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In 2016, military leaders specifically addressed the impact of climate change on conflict and migration, “Climate change is the greatest security threat of the 21st century […] We’re going to see refugee problems on an unimaginable scale, potentially above 30 million people,” stated by Gen Munir Muniruzzaman, chairman of the Global Military Advisory Council on Climate Change. Climate change has become one of today’s most pressing issues and severe impacts like the changing sea levels continue to emerge. Currently, the connection between global warming and the increasing rate of global human displacement is being established. Thus, the international community must approach climate migration with immediate concern.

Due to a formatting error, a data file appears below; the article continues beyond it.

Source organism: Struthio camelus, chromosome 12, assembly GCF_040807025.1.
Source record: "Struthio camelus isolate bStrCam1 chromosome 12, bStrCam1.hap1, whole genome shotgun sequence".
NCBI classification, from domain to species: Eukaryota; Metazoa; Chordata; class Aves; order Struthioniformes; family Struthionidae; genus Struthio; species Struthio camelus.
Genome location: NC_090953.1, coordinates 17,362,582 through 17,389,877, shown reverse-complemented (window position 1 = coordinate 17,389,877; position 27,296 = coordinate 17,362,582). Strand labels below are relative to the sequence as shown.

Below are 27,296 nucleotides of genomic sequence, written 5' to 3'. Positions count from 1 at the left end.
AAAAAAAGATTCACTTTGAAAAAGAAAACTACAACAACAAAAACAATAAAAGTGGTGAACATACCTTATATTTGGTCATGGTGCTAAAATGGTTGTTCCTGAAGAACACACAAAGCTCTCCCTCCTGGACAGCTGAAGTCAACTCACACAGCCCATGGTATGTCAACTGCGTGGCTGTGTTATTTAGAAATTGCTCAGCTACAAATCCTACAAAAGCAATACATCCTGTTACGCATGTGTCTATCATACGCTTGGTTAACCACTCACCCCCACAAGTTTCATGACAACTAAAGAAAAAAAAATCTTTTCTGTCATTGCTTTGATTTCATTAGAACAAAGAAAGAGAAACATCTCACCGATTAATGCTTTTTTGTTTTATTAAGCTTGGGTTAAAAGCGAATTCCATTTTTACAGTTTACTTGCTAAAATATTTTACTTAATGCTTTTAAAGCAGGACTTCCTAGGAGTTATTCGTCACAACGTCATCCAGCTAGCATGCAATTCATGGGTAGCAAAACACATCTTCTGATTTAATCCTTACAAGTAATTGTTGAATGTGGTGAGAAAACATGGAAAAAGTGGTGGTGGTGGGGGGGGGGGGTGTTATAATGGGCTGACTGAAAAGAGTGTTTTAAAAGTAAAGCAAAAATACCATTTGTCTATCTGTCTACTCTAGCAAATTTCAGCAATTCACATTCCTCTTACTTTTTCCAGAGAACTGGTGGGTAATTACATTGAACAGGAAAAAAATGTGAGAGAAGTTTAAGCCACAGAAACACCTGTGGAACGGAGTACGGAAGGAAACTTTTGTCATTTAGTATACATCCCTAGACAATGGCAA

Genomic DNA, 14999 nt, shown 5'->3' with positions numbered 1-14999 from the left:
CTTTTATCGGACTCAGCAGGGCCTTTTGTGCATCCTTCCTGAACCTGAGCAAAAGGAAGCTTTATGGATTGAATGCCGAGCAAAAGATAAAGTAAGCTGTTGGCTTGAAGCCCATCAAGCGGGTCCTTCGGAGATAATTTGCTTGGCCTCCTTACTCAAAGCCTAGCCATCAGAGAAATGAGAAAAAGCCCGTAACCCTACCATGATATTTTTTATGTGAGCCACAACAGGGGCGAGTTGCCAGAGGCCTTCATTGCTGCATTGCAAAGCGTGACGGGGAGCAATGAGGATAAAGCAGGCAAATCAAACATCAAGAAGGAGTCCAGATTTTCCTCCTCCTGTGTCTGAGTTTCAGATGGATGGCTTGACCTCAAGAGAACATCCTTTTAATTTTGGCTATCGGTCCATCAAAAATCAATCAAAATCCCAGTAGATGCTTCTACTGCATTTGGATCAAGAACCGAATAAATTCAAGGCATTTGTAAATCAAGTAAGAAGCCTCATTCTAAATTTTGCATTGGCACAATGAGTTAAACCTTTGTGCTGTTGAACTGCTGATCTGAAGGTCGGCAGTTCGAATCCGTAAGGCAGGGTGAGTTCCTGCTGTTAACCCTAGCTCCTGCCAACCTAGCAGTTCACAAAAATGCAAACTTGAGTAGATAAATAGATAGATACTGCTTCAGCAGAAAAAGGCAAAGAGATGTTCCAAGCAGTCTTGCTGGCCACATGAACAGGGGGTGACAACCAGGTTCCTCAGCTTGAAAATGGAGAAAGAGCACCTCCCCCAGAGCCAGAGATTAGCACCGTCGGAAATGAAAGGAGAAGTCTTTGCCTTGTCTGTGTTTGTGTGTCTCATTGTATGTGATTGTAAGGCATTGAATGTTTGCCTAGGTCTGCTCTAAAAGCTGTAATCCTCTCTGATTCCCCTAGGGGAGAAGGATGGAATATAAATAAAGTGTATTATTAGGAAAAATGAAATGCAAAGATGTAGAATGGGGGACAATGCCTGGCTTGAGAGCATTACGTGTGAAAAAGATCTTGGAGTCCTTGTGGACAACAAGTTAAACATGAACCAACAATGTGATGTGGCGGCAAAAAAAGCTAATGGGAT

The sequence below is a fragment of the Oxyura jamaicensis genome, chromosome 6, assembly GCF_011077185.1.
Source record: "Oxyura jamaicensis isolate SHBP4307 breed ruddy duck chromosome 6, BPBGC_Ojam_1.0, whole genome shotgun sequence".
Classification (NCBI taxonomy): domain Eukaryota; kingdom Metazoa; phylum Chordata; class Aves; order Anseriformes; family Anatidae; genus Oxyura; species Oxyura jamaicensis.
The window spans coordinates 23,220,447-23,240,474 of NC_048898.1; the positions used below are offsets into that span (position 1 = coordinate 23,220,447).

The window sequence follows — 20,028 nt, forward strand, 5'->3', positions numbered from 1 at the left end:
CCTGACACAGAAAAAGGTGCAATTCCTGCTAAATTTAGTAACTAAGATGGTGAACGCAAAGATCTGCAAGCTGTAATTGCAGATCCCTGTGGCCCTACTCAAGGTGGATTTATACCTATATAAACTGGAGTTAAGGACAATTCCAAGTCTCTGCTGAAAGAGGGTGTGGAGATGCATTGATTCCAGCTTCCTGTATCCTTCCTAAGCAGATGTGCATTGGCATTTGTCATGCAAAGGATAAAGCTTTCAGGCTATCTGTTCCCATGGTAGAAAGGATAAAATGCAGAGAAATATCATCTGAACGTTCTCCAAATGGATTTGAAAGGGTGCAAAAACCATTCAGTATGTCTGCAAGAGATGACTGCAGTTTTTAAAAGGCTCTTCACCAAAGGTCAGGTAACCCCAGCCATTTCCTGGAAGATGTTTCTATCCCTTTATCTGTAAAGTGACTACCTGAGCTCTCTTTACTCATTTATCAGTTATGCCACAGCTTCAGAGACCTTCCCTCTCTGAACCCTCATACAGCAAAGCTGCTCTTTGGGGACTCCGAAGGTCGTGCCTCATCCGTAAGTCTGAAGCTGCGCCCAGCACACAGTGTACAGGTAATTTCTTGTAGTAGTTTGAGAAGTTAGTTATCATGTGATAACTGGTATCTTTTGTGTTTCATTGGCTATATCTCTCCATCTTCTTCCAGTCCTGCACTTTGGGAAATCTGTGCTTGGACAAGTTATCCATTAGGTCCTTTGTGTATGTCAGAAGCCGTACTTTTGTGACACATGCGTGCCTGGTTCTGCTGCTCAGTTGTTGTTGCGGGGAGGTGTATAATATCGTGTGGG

Reporting for The Conversation, Jane Mcadam estimates that around 26 million people a year are displaced by a disaster-related threat and as climate change continues, she says, more vulnerable people are forced to move either within their country or across international borders for stability and safety. A new wave of climate refugees that have been displaced because of climate-related issues like droughts and rising seas begets security challenges for nations; it is vital for countries to address the imminent possibility of climate change refugees. Furthermore, there is a limited amount of global conventions, protection frameworks and initiatives that target this contemporary migration issue. In fact the 1951 Refugee Convention that acts as the global guideline for refugee security does not yet recognize a climate change refugee; it defines a refugee as “owing to wellfounded fear of being persecuted for reasons of race, religion, nationality, membership of a particular social group or political opinion.” However, the United Nations has implemented many initiatives to protect those that are displaced and powerless to the consequences of climate change. The United Nations High Commissioner for Refugees (UNHCR) guides the Global Protection Cluster that aims to assist those that cannot safely return home due to climate-related disasters as well as developing the planned relocation guide for moving people away from climate change harm.